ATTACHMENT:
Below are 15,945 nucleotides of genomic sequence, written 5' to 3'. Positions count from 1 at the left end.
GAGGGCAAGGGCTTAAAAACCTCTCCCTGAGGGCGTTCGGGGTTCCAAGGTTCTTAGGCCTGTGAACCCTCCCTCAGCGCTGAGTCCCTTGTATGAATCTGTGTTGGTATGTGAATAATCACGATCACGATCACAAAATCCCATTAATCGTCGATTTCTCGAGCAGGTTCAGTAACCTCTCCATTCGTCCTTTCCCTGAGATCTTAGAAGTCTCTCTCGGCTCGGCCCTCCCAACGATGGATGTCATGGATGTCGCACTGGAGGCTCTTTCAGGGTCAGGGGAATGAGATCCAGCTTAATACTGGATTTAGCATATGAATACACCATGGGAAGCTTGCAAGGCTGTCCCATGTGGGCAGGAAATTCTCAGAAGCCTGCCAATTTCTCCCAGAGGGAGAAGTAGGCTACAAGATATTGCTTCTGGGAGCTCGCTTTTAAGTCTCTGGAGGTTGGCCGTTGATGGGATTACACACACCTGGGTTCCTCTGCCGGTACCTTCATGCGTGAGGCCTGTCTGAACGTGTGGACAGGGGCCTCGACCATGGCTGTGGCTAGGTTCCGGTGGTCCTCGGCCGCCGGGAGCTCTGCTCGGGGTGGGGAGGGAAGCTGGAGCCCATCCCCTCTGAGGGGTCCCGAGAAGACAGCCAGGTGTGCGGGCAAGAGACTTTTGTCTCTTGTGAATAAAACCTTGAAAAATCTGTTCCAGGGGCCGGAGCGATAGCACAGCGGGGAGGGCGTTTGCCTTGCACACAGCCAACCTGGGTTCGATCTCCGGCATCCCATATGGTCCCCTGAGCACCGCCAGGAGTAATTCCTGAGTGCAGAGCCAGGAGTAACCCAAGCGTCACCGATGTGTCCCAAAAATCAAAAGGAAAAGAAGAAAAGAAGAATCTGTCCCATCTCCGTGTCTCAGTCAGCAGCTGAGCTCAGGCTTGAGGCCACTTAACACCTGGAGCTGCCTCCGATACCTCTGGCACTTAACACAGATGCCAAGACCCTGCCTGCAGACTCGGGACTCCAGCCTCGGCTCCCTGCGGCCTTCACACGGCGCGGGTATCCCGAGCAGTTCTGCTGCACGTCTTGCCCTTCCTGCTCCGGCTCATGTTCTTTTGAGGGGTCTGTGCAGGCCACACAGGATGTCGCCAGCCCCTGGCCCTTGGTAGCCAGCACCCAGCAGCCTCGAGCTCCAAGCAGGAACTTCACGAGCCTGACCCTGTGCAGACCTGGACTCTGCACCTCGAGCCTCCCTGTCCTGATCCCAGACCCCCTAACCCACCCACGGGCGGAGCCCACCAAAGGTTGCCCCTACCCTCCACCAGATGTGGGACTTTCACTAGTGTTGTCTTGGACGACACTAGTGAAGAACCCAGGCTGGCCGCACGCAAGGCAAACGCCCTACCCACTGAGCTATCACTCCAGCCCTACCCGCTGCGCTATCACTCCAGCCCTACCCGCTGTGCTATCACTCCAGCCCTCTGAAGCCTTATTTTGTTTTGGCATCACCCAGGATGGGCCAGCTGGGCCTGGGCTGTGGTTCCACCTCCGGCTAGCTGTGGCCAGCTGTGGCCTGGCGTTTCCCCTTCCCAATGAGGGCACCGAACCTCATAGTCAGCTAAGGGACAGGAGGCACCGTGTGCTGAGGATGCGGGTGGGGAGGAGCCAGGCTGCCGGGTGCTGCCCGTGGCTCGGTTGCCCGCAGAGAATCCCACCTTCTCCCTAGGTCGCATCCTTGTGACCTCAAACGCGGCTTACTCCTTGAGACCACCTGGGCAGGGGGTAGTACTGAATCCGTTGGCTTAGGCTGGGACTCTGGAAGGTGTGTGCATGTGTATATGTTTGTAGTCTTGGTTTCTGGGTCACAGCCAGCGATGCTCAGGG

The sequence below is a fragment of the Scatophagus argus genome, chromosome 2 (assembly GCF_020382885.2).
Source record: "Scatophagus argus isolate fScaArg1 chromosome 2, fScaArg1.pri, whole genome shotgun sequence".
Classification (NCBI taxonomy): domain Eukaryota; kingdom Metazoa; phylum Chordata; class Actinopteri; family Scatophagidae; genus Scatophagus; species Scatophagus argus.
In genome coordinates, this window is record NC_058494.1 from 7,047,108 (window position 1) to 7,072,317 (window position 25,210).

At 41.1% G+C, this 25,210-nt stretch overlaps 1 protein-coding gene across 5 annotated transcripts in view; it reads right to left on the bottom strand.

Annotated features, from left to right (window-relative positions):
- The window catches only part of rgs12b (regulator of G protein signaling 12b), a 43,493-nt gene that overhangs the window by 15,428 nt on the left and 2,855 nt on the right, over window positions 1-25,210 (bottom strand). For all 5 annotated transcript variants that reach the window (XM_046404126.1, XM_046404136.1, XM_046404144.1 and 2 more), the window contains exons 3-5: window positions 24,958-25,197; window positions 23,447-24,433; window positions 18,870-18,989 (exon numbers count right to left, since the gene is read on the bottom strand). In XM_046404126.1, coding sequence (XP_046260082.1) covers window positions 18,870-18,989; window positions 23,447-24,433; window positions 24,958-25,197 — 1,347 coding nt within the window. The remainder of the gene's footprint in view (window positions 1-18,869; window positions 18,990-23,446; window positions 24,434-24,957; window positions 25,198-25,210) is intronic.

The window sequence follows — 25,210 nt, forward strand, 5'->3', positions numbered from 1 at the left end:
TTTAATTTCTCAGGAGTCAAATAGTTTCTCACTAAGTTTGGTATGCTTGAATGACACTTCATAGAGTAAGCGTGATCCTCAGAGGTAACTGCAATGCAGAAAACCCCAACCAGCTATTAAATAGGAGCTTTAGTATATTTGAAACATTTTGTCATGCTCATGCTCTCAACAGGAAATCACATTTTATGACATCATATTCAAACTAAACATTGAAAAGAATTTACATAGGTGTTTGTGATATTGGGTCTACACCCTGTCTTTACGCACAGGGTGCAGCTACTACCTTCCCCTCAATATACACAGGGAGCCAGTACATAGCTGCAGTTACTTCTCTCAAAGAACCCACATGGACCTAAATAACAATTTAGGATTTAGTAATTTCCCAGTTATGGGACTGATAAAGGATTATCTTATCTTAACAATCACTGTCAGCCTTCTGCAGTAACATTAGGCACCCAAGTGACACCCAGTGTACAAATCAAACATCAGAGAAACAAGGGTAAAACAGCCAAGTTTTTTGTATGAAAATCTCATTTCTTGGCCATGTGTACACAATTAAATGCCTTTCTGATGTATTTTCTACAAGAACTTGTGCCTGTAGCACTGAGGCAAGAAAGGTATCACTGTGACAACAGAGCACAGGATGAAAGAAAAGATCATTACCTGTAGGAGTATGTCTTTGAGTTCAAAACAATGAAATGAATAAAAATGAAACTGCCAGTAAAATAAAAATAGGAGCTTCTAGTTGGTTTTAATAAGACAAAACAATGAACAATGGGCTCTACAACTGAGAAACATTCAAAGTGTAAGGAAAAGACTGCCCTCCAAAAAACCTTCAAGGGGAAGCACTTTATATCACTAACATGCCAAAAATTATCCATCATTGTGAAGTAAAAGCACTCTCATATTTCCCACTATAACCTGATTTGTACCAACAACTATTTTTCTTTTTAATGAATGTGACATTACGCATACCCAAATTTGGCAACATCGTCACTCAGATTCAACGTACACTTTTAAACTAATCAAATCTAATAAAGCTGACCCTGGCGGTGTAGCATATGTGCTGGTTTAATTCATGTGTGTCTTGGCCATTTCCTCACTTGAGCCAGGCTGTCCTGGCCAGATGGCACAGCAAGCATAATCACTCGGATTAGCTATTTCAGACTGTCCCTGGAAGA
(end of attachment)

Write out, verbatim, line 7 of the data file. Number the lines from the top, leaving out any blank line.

At 41.1% G+C, this 25,210-nt stretch overlaps 1 protein-coding gene across 5 annotated transcripts in view; it reads right to left on the bottom strand.